Solstice Scents; Spellbound Woods

This category was inspired by a blogger’s side project, 365 days of smells, in which she reviewed an indie scent everyday. Obviously, considering my collection isn’t as large and I have no desire to write about perfumery daily (even though I do enjoy it as a hobby greatly), making this a weekly thing would be a fun break from reading about my constant melodrama, right?

Anyway, today’s pick was brought to you by a random number generator, because the ocd freak in me has nicely organized my collection in a numbered Excel file for handy referencing. 

Solstice Scents is an indie company in the US, selling quite a range of products – body lotions, whipped soaps, perfumes, sugar scrubs etc. Their prices are pretty affordable, and shipping isn’t too exorbitant, unlike many other online stores, which is really good.


A soft, incensy blend of vanilla, sandalwood, cedar & amber

From the website: Spellbound Woods is magical blend of alluring vanilla, sandalwood, amber and cedarwood. It is amazingly soft, light and sensual…not overpowering at all. It is softly sweet from the vanilla, but not in a buttercream foody kind of way. It is a nice unisex scent and smells like a light, very mild incense without smoke notes. A soft vanilla is the strongest note, laying on a bed of very mild and delicious woods. This scent is pure magic. Contains sandalwood essential oil. A top seller!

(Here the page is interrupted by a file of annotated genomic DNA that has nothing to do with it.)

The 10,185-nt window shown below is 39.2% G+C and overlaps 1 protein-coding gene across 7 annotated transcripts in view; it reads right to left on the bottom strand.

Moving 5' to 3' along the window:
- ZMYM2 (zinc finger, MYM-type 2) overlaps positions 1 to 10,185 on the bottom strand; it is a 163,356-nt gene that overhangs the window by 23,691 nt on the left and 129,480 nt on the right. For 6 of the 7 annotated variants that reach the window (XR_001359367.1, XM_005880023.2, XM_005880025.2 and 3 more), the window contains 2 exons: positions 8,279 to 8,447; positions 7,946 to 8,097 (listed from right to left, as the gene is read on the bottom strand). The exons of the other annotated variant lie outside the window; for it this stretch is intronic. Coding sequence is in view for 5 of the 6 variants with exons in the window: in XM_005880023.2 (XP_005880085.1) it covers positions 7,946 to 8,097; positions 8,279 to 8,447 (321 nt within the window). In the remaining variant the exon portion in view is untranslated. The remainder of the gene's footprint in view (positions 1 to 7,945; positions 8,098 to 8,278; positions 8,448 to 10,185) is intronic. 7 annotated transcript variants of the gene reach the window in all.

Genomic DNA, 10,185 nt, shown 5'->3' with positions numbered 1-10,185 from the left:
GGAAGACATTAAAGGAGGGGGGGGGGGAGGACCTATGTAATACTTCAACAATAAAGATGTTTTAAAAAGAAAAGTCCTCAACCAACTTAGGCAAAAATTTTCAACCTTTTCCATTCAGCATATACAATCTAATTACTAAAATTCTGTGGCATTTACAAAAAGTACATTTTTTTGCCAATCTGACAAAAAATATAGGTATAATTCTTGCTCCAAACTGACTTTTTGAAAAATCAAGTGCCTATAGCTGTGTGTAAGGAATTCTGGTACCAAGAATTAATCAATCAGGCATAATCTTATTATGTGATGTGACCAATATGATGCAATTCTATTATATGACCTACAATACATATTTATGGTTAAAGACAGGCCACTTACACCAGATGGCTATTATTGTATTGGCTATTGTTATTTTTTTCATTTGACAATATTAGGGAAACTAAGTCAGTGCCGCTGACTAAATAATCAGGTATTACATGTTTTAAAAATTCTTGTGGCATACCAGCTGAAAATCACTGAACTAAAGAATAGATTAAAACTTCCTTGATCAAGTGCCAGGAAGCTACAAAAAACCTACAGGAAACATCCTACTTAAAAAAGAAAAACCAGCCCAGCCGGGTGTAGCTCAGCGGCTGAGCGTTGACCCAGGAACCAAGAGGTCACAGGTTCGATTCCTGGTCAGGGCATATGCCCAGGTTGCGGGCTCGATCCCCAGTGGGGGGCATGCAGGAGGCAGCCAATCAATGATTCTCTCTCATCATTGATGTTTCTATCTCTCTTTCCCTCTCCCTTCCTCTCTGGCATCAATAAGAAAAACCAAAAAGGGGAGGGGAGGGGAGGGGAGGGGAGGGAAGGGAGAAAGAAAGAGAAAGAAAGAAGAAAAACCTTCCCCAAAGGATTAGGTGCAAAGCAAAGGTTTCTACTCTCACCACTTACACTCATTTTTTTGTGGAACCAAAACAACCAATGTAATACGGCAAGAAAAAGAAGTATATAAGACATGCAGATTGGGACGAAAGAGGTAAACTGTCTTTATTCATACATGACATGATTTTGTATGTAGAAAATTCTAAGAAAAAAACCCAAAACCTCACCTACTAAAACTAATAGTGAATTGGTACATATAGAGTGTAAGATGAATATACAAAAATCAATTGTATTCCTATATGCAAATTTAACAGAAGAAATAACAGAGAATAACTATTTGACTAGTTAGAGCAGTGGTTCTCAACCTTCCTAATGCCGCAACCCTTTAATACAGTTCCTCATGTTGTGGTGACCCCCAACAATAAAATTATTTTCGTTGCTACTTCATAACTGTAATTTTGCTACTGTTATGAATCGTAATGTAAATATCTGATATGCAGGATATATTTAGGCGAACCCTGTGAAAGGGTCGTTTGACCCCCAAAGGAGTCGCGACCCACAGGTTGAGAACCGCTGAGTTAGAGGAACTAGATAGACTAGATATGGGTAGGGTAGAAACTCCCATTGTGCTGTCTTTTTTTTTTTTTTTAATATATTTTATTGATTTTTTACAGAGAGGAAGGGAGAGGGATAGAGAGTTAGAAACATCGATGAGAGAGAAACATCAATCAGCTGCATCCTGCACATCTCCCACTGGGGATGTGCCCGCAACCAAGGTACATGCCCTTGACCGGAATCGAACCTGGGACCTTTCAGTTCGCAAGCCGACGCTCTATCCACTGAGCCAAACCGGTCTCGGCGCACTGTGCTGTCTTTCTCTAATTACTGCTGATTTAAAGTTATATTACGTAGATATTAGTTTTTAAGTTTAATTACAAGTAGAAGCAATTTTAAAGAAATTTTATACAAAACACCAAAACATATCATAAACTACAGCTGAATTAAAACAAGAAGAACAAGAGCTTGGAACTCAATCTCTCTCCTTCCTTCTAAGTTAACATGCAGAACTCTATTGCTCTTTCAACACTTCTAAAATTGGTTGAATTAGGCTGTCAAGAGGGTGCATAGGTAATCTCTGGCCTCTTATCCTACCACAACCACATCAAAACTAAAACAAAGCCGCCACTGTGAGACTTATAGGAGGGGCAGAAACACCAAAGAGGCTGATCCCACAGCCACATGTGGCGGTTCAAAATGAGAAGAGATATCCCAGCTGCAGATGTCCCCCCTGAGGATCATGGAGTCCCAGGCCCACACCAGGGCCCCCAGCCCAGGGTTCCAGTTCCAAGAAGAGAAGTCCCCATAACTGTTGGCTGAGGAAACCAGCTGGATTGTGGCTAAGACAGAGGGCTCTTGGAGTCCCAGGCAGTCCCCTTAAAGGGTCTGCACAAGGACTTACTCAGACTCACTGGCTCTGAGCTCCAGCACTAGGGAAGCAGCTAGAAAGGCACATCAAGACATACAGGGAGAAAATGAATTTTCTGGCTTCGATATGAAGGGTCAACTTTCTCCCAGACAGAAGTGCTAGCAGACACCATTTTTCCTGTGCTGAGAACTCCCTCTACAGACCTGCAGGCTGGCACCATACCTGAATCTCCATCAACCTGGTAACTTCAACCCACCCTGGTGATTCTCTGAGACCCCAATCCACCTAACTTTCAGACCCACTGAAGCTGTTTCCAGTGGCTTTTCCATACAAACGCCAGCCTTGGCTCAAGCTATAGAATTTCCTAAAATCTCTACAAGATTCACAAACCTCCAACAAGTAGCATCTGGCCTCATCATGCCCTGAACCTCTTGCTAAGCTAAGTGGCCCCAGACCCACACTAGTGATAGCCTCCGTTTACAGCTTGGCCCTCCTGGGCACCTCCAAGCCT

It started off being merely very sweet and warm, which is probably the vanilla and amber parts. The sandalwood was actually quite prominent for me, and it reminded me quite a bit of my first yoga teacher, who liked to spray sandalwood essential oil on our wrists and make us meditate in a seated position. Next, I noticed the cedar note, which seemed a little out of place to me, actually, especially when the vanilla has faded/dried down and isn’t really that obvious anymore.

It smells perfectly nice, but I’m not really that fond of the scent, and nothing really jumps out at me. Sillage isn’t that noticeable after it has dried down, unless I sniff at my wrists, which is good, I suppose, as opposed to those people who wear really loud scents – you smell them before you even spot them coming down the road. Longevity isn’t that great on me; my skin eats scents, I tell you. They’re nearly gone within 2 to 3 hours.

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